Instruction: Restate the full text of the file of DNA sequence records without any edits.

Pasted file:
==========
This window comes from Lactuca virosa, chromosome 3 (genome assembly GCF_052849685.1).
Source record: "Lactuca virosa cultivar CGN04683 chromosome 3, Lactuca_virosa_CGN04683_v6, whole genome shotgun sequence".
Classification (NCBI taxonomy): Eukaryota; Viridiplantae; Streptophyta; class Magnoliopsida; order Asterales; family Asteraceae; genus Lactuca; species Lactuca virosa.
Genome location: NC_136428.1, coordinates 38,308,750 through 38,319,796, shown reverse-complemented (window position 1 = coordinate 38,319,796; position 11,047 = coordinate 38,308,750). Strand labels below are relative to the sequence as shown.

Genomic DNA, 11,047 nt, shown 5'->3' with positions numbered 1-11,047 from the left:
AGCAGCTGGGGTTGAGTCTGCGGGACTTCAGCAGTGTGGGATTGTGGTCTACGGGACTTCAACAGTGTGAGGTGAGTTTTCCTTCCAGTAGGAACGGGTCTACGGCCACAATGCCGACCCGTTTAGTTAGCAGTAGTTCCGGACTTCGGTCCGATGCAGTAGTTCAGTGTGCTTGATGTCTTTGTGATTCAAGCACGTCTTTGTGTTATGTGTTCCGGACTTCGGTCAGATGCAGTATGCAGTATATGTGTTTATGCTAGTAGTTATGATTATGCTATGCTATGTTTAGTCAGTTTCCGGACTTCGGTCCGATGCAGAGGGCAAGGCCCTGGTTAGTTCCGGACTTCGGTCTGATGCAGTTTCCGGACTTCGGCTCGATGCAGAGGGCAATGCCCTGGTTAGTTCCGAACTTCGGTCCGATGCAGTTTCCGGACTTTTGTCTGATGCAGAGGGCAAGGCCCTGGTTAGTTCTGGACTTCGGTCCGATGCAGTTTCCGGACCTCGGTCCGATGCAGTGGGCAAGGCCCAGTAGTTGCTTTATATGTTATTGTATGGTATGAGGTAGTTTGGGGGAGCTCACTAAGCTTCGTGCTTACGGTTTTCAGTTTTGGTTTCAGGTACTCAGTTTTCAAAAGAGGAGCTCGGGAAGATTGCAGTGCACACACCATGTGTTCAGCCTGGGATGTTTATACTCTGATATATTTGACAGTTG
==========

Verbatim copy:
This window comes from Lactuca virosa, chromosome 3 (genome assembly GCF_052849685.1).
Source record: "Lactuca virosa cultivar CGN04683 chromosome 3, Lactuca_virosa_CGN04683_v6, whole genome shotgun sequence".
Classification (NCBI taxonomy): Eukaryota; Viridiplantae; Streptophyta; class Magnoliopsida; order Asterales; family Asteraceae; genus Lactuca; species Lactuca virosa.
Genome location: NC_136428.1, coordinates 38,308,750 through 38,319,796, shown reverse-complemented (window position 1 = coordinate 38,319,796; position 11,047 = coordinate 38,308,750). Strand labels below are relative to the sequence as shown.

Genomic DNA, 11,047 nt, shown 5'->3' with positions numbered 1-11,047 from the left:
AGCAGCTGGGGTTGAGTCTGCGGGACTTCAGCAGTGTGGGATTGTGGTCTACGGGACTTCAACAGTGTGAGGTGAGTTTTCCTTCCAGTAGGAACGGGTCTACGGCCACAATGCCGACCCGTTTAGTTAGCAGTAGTTCCGGACTTCGGTCCGATGCAGTAGTTCAGTGTGCTTGATGTCTTTGTGATTCAAGCACGTCTTTGTGTTATGTGTTCCGGACTTCGGTCAGATGCAGTATGCAGTATATGTGTTTATGCTAGTAGTTATGATTATGCTATGCTATGTTTAGTCAGTTTCCGGACTTCGGTCCGATGCAGAGGGCAAGGCCCTGGTTAGTTCCGGACTTCGGTCTGATGCAGTTTCCGGACTTCGGCTCGATGCAGAGGGCAATGCCCTGGTTAGTTCCGAACTTCGGTCCGATGCAGTTTCCGGACTTTTGTCTGATGCAGAGGGCAAGGCCCTGGTTAGTTCTGGACTTCGGTCCGATGCAGTTTCCGGACCTCGGTCCGATGCAGTGGGCAAGGCCCAGTAGTTGCTTTATATGTTATTGTATGGTATGAGGTAGTTTGGGGGAGCTCACTAAGCTTCGTGCTTACGGTTTTCAGTTTTGGTTTCAGGTACTCAGTTTTCAAAAGAGGAGCTCGGGAAGATTGCAGTGCACACACCATGTGTTCAGCCTGGGATGTTTATACTCTGATATATTTGACAGTTG